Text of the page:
"The British and Americans have been killing a lot of innocent people with their bombing," says Selim. "And they cannot stay here as occupiers. This is Iraq and we are Iraqis. If they want to take our oil, then we shall fight them. And, anyway, we cannot trust them. Maybe they do a deal even now with the government, get half the oil and go away. We shall watch and see what happens."

Wednesday 26 March

It is 11.45am when we hear the news: two missiles have slammed into a non-military area of homes and shops six miles from the centre of Baghdad. As I arrive, crowds of men are still retrieving body parts. A hand has been found 100 yards from where I'm standing, a foot just a little nearer. The explosions and the subsequent fireball have turned many of the buildings on both sides of the road into charnel houses. There is twisted metal and rubble everywhere. The rest is just ashes.

Rehana al-Haitam kneels on the churned mud with her head in her hands, a deep gash on her forehead. She will not speak, but just shakes her head from side to side. A man explains: "She thinks she has lost her husband and children. Others are searching, but she does not want to move."

I climb the stairs to an apartment above an electrical store. A family of four live here, but they are missing. The apartment is relatively undamaged: plates sit on a scratched white table, an exercise book with children's drawings lies on the floor, three pairs of slippers are lined up next to a sofa. One pair is for a child who could not have been more than three or four years old.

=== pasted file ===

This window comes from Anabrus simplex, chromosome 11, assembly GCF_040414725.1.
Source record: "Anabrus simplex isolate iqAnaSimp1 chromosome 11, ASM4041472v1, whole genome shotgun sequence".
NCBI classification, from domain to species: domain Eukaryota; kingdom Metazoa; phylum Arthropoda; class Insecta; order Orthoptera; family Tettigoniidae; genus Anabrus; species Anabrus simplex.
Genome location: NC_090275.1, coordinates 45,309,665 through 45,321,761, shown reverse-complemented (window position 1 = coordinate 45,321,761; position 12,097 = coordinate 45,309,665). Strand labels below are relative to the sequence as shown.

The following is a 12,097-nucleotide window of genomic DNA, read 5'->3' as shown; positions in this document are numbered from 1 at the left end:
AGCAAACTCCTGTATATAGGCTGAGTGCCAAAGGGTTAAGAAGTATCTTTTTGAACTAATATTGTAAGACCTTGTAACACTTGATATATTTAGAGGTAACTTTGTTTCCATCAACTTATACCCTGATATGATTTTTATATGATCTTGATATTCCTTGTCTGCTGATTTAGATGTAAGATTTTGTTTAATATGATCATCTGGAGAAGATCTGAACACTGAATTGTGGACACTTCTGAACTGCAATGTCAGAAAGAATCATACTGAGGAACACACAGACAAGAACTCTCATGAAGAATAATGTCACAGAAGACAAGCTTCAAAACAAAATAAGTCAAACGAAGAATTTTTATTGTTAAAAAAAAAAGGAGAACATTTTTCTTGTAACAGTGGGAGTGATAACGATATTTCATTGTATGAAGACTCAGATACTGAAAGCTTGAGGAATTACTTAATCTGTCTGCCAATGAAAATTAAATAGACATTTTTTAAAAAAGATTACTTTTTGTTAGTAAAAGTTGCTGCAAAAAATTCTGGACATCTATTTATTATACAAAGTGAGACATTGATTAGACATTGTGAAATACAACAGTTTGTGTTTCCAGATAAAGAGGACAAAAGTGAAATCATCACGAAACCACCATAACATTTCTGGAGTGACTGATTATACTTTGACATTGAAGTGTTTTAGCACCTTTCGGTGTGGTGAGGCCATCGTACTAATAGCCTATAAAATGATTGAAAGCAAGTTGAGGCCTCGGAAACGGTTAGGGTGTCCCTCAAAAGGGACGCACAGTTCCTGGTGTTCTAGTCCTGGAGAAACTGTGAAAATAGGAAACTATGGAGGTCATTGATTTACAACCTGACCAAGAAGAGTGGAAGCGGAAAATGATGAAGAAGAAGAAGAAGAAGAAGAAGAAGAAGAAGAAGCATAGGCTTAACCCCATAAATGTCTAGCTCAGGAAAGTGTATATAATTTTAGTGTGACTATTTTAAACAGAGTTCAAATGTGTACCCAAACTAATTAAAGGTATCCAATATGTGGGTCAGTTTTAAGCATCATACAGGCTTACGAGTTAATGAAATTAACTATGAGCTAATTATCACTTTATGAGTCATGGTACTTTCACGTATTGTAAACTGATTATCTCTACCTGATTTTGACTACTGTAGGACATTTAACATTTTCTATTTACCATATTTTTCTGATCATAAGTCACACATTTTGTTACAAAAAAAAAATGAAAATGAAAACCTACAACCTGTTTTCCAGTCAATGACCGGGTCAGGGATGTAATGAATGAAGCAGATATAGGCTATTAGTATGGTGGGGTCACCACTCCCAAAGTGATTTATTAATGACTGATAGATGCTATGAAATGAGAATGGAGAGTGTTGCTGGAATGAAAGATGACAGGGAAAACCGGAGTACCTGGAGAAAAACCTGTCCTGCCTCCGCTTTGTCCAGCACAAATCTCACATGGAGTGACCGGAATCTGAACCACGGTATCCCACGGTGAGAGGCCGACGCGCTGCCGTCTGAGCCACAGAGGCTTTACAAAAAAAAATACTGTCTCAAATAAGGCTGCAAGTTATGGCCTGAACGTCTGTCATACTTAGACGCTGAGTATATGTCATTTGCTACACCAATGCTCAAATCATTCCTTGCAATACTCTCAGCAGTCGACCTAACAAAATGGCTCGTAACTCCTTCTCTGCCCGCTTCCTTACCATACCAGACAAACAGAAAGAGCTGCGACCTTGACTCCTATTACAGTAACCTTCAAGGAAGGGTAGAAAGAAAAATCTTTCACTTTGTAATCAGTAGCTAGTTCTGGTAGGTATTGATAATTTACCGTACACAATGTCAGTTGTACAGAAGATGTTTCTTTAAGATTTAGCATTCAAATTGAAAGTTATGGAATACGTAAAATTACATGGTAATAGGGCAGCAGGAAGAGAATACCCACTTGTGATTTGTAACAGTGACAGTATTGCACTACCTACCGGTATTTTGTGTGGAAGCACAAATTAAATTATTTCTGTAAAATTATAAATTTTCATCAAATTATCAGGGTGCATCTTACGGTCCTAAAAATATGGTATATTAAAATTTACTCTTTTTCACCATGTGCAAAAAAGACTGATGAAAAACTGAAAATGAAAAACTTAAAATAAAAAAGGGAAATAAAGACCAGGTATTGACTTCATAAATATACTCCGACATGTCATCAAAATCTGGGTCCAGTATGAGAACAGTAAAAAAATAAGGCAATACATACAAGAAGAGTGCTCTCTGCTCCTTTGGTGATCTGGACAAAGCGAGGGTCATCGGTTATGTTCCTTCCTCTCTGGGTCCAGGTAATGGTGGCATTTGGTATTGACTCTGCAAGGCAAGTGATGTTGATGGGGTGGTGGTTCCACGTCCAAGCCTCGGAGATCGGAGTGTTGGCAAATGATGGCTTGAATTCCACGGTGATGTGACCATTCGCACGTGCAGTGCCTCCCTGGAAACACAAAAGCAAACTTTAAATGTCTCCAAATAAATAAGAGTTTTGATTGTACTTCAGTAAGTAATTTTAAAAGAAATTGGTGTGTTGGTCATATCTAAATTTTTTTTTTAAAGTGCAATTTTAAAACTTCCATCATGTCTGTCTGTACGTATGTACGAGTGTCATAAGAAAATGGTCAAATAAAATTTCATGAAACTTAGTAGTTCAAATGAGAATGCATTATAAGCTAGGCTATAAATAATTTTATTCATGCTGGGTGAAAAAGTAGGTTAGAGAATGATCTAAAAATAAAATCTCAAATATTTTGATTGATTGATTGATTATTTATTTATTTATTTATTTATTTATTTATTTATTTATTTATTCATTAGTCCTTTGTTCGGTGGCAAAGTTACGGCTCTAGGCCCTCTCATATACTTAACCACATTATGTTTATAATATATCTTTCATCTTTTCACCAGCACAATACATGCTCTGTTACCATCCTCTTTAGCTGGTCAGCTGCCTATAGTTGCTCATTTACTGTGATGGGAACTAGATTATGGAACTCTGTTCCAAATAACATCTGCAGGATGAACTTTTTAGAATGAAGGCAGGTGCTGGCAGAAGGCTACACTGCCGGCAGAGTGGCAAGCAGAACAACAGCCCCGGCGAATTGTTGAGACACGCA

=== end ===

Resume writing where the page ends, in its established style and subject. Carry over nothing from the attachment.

Back outside, standing by the shell of an incinerated car, Jamal al-Fauz says: "I saw someone driving this; I don't know what has happened to them. There was an oil tanker here, I think they hit that." He hands me some shrapnel that had gone through the outer wall of his home. A man pushes forward, desperation as well as anger in his eyes. "They are animals, why did they do this? They have taken away my wife, my daughter. Why do they like to kill like this?" His name is Safar; his daughter was nine years old.

The journalists follow as the injured are taken to Al-Khindi hospital. Here a little boy whose arm has been amputated stares at the television cameras, and asks for some water. One of the hospital officials asks us: "Do you think he will ever forget, or forgive?"

I step outside, into the dark brown rain. The bombing has started again.